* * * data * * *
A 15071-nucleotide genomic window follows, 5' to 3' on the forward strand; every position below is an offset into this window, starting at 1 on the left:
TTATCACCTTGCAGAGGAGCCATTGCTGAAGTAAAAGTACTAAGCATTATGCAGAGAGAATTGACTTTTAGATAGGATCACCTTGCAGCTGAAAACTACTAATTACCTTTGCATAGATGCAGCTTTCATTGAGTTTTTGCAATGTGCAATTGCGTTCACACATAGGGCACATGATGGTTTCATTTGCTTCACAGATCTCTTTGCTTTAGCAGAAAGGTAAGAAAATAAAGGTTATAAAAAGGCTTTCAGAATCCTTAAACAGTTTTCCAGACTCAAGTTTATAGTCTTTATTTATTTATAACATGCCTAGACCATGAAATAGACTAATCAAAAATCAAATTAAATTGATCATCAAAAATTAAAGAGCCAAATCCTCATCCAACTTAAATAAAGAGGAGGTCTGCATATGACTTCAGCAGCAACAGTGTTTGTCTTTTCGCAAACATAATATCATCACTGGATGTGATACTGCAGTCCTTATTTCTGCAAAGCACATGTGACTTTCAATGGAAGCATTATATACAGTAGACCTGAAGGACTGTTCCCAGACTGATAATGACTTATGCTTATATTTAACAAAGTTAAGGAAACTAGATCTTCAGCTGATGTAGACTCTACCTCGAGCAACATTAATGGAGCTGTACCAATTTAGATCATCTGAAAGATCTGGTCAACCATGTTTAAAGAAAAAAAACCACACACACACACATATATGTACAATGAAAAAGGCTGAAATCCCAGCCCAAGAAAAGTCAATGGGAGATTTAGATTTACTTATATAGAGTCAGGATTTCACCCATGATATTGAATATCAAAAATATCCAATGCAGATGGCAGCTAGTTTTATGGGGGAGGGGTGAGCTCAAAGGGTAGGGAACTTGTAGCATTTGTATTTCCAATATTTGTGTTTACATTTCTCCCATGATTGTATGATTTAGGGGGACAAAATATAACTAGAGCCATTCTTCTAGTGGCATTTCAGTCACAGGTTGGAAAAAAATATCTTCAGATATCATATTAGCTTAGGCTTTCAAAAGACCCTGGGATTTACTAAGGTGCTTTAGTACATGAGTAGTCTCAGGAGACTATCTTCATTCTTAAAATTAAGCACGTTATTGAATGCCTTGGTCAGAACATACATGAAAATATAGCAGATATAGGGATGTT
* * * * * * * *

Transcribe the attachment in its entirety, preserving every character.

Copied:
A 15071-nucleotide genomic window follows, 5' to 3' on the forward strand; every position below is an offset into this window, starting at 1 on the left:
TTATCACCTTGCAGAGGAGCCATTGCTGAAGTAAAAGTACTAAGCATTATGCAGAGAGAATTGACTTTTAGATAGGATCACCTTGCAGCTGAAAACTACTAATTACCTTTGCATAGATGCAGCTTTCATTGAGTTTTTGCAATGTGCAATTGCGTTCACACATAGGGCACATGATGGTTTCATTTGCTTCACAGATCTCTTTGCTTTAGCAGAAAGGTAAGAAAATAAAGGTTATAAAAAGGCTTTCAGAATCCTTAAACAGTTTTCCAGACTCAAGTTTATAGTCTTTATTTATTTATAACATGCCTAGACCATGAAATAGACTAATCAAAAATCAAATTAAATTGATCATCAAAAATTAAAGAGCCAAATCCTCATCCAACTTAAATAAAGAGGAGGTCTGCATATGACTTCAGCAGCAACAGTGTTTGTCTTTTCGCAAACATAATATCATCACTGGATGTGATACTGCAGTCCTTATTTCTGCAAAGCACATGTGACTTTCAATGGAAGCATTATATACAGTAGACCTGAAGGACTGTTCCCAGACTGATAATGACTTATGCTTATATTTAACAAAGTTAAGGAAACTAGATCTTCAGCTGATGTAGACTCTACCTCGAGCAACATTAATGGAGCTGTACCAATTTAGATCATCTGAAAGATCTGGTCAACCATGTTTAAAGAAAAAAAACCACACACACACACATATATGTACAATGAAAAAGGCTGAAATCCCAGCCCAAGAAAAGTCAATGGGAGATTTAGATTTACTTATATAGAGTCAGGATTTCACCCATGATATTGAATATCAAAAATATCCAATGCAGATGGCAGCTAGTTTTATGGGGGAGGGGTGAGCTCAAAGGGTAGGGAACTTGTAGCATTTGTATTTCCAATATTTGTGTTTACATTTCTCCCATGATTGTATGATTTAGGGGGACAAAATATAACTAGAGCCATTCTTCTAGTGGCATTTCAGTCACAGGTTGGAAAAAAATATCTTCAGATATCATATTAGCTTAGGCTTTCAAAAGACCCTGGGATTTACTAAGGTGCTTTAGTACATGAGTAGTCTCAGGAGACTATCTTCATTCTTAAAATTAAGCACGTTATTGAATGCCTTGGTCAGAACATACATGAAAATATAGCAGATATAGGGATGTT